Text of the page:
Twenty-two percent of Americans in 2015 said they or a household member had credit card information stolen by hackers, down from 27 percent of 2014, according to a Gallup poll released Friday.
Last year, when Gallup first included credit card hacking on its list of several crimes, more Americans said they had been a victim of credit card theft than of any other crime. Although that number is down this year, credit card theft remains the highest reported crime in 2015, Gallup found.
Last year was a record year for hacking, and millions of customers' credit card information was stolen. In response, many banks and credit card companies have sent their customers new cards that contain an embedded EMV chip. These chips help stop hackers from stealing a copy of a customer's credit card, according to Gallup.
Furthermore, beginning in October 2015, stores that have not upgraded their technology to allow the use of EMV chips for purchases, and instead continue to scan magnetic strips, are liable for the theft of customer information, rather than the credit card company, Gallup said.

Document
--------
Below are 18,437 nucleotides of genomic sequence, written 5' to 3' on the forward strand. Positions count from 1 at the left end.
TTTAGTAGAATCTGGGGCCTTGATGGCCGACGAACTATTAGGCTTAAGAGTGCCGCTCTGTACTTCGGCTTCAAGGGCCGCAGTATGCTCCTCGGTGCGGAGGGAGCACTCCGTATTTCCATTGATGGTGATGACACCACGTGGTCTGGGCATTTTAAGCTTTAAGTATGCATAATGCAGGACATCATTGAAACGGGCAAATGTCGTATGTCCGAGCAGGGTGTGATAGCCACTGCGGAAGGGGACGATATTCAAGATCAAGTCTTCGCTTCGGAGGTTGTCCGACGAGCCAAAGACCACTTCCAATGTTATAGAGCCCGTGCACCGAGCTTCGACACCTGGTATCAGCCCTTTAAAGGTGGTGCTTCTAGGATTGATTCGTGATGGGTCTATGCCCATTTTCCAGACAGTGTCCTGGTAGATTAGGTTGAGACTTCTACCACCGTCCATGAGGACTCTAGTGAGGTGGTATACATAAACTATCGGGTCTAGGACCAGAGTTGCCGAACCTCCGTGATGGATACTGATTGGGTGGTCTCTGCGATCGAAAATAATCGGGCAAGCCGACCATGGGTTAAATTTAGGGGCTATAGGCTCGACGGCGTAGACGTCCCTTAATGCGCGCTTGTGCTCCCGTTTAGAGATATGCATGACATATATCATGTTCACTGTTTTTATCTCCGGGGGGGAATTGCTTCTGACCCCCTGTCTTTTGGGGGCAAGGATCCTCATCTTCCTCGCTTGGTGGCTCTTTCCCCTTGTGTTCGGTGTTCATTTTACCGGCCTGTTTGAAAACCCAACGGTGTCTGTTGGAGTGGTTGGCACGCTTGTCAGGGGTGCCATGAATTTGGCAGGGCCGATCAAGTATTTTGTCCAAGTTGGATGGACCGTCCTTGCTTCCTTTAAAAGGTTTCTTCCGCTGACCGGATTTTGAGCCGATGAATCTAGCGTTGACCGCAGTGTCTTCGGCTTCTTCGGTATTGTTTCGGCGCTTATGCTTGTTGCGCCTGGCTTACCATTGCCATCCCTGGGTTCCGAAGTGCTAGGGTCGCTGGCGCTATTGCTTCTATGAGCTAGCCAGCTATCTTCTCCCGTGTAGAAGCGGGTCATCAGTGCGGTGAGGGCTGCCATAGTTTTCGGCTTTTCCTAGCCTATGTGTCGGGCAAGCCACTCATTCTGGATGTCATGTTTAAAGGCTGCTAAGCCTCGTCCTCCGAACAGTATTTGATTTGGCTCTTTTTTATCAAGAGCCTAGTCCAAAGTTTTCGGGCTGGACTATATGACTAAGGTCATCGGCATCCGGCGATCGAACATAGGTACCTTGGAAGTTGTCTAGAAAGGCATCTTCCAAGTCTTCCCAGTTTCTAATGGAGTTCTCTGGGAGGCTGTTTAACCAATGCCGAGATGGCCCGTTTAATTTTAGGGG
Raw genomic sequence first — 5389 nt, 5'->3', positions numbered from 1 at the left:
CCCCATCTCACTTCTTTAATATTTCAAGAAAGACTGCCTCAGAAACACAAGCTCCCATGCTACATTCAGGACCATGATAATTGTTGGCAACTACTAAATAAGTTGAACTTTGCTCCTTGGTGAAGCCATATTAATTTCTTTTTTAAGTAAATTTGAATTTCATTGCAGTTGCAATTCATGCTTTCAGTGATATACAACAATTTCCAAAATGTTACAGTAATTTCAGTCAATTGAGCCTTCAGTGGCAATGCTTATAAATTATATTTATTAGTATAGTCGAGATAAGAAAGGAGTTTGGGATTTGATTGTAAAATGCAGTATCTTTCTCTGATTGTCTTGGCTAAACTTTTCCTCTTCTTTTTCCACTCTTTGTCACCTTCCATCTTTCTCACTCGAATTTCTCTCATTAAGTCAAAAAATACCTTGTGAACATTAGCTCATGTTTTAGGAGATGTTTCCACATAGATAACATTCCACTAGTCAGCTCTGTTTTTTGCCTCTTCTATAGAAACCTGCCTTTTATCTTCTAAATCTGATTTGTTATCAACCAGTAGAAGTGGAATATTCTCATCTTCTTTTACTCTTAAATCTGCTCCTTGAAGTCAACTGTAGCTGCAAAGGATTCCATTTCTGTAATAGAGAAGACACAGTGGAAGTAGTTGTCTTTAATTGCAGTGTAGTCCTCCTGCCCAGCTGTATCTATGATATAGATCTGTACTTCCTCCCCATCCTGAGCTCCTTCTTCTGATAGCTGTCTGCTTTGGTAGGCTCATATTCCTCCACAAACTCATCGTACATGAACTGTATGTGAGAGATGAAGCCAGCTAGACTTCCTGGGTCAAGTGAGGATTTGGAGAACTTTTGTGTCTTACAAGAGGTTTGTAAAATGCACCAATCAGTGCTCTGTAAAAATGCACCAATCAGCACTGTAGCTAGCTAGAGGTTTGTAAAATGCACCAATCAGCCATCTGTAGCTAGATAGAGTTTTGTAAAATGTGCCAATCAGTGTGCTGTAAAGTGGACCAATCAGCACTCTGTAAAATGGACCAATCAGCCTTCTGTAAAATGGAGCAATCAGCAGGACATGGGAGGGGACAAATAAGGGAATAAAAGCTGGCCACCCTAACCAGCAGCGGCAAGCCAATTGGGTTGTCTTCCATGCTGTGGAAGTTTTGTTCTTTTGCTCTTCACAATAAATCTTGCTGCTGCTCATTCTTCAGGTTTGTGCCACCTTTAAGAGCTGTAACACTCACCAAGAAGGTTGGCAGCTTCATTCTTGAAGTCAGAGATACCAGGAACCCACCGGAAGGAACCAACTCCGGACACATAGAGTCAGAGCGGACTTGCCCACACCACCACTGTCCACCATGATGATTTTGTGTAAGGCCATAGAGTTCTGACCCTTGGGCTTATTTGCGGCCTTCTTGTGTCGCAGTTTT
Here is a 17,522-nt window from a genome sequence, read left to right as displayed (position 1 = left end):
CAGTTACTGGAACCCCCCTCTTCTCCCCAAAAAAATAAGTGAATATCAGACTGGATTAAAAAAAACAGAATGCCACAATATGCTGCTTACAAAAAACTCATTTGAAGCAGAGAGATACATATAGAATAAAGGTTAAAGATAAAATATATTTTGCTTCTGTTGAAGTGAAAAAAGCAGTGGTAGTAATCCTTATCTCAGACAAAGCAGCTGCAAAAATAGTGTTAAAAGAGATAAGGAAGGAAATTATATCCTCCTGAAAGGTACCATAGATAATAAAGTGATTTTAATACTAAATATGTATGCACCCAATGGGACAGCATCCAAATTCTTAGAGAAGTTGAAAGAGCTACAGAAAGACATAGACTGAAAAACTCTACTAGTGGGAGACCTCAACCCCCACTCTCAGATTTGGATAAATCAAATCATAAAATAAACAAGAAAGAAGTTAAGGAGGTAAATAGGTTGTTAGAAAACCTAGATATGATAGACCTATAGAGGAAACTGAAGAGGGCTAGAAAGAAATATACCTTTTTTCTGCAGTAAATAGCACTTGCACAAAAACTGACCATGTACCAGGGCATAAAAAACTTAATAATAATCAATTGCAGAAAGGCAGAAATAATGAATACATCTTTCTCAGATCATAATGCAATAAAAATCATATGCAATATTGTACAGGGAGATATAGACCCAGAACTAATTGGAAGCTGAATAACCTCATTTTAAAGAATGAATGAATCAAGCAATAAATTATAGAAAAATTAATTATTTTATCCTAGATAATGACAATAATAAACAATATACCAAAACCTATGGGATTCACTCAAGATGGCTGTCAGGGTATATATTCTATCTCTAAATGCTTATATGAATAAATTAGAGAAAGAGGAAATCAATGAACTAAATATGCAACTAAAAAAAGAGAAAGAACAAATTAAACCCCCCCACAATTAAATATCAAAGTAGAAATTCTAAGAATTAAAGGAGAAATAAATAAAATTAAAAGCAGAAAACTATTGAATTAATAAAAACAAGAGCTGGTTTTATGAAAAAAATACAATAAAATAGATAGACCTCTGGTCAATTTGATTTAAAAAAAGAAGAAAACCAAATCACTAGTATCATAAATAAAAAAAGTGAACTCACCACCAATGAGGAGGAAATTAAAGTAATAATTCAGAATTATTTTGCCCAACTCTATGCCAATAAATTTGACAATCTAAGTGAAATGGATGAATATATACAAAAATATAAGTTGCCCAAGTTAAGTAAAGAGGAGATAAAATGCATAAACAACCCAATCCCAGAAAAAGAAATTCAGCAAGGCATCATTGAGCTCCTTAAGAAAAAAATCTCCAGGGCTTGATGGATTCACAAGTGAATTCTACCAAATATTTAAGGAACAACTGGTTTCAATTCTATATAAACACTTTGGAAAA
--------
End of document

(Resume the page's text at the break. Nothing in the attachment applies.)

In the same poll, Gallup asked a separate question about how frequently Americans worry about 13 different crimes, such as getting mugged and car theft. This year, 34 percent report worrying "frequently" and 35 percent "occasionally" about having their credit card information stolen.
While the combined 69 percent who worry matches the 2014 figure, the percentage who worry frequently is down from 41 percent, while the percentage who worry occasionally is up, according to Gallup.
This indicates that while Americans are concerned about their credit card information being hacked from stores where they shopped, it is less troubling to them now than it was last year, Gallup said.
The large number of hacks in 2013 and 2014 brought significant changes, including upgrading U.S. credit cards to the chip technology used in the rest of the world.
They also helped raise awareness among consumers of the need to monitor credit cards and use safe passwords. And the new chip cards will also lead to the eventual replacement of signatures, which can be forged, with PIN numbers that have to be remembered,